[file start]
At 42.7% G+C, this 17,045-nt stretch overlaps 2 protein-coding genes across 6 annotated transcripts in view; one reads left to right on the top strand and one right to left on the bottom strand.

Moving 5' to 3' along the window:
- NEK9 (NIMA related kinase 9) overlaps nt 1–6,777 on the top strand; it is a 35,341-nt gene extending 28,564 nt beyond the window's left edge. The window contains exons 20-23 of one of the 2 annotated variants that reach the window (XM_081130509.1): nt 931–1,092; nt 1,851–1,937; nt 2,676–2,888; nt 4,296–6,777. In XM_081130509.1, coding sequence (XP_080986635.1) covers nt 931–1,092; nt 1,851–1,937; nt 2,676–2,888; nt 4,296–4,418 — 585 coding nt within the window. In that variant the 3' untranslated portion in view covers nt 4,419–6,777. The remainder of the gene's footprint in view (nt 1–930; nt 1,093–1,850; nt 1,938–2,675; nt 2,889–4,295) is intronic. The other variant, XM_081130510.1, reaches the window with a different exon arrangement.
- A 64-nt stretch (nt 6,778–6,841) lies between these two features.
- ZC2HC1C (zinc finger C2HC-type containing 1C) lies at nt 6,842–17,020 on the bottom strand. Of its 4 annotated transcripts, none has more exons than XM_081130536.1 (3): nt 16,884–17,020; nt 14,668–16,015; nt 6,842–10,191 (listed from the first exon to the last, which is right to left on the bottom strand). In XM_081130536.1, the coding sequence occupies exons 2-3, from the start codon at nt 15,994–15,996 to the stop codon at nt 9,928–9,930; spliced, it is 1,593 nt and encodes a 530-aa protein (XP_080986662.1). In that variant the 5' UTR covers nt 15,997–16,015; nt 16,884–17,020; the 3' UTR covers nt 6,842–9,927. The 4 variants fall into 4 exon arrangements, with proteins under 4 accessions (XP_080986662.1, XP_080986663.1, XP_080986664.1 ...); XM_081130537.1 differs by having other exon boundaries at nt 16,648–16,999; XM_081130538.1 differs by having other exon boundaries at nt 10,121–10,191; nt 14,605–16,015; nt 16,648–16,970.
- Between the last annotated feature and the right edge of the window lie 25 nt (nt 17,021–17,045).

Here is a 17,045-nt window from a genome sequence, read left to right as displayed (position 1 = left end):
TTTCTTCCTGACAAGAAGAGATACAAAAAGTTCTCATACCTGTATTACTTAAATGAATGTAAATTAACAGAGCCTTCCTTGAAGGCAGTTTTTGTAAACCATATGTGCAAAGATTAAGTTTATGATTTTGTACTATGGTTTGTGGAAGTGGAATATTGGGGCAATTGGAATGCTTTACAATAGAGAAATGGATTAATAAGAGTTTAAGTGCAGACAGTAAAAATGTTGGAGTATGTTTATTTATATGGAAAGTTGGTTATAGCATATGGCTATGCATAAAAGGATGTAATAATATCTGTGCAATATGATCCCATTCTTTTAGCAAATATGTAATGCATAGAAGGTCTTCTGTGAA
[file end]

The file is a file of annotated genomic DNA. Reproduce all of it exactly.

At 42.7% G+C, this 17,045-nt stretch overlaps 2 protein-coding genes across 6 annotated transcripts in view; one reads left to right on the top strand and one right to left on the bottom strand.

Moving 5' to 3' along the window:
- NEK9 (NIMA related kinase 9) overlaps nt 1–6,777 on the top strand; it is a 35,341-nt gene extending 28,564 nt beyond the window's left edge. The window contains exons 20-23 of one of the 2 annotated variants that reach the window (XM_081130509.1): nt 931–1,092; nt 1,851–1,937; nt 2,676–2,888; nt 4,296–6,777. In XM_081130509.1, coding sequence (XP_080986635.1) covers nt 931–1,092; nt 1,851–1,937; nt 2,676–2,888; nt 4,296–4,418 — 585 coding nt within the window. In that variant the 3' untranslated portion in view covers nt 4,419–6,777. The remainder of the gene's footprint in view (nt 1–930; nt 1,093–1,850; nt 1,938–2,675; nt 2,889–4,295) is intronic. The other variant, XM_081130510.1, reaches the window with a different exon arrangement.
- A 64-nt stretch (nt 6,778–6,841) lies between these two features.
- ZC2HC1C (zinc finger C2HC-type containing 1C) lies at nt 6,842–17,020 on the bottom strand. Of its 4 annotated transcripts, none has more exons than XM_081130536.1 (3): nt 16,884–17,020; nt 14,668–16,015; nt 6,842–10,191 (listed from the first exon to the last, which is right to left on the bottom strand). In XM_081130536.1, the coding sequence occupies exons 2-3, from the start codon at nt 15,994–15,996 to the stop codon at nt 9,928–9,930; spliced, it is 1,593 nt and encodes a 530-aa protein (XP_080986662.1). In that variant the 5' UTR covers nt 15,997–16,015; nt 16,884–17,020; the 3' UTR covers nt 6,842–9,927. The 4 variants fall into 4 exon arrangements, with proteins under 4 accessions (XP_080986662.1, XP_080986663.1, XP_080986664.1 ...); XM_081130537.1 differs by having other exon boundaries at nt 16,648–16,999; XM_081130538.1 differs by having other exon boundaries at nt 10,121–10,191; nt 14,605–16,015; nt 16,648–16,970.
- Between the last annotated feature and the right edge of the window lie 25 nt (nt 17,021–17,045).

Here is a 17,045-nt window from a genome sequence, read left to right as displayed (position 1 = left end):
TTTCTTCCTGACAAGAAGAGATACAAAAAGTTCTCATACCTGTATTACTTAAATGAATGTAAATTAACAGAGCCTTCCTTGAAGGCAGTTTTTGTAAACCATATGTGCAAAGATTAAGTTTATGATTTTGTACTATGGTTTGTGGAAGTGGAATATTGGGGCAATTGGAATGCTTTACAATAGAGAAATGGATTAATAAGAGTTTAAGTGCAGACAGTAAAAATGTTGGAGTATGTTTATTTATATGGAAAGTTGGTTATAGCATATGGCTATGCATAAAAGGATGTAATAATATCTGTGCAATATGATCCCATTCTTTTAGCAAATATGTAATGCATAGAAGGTCTTCTGTGAA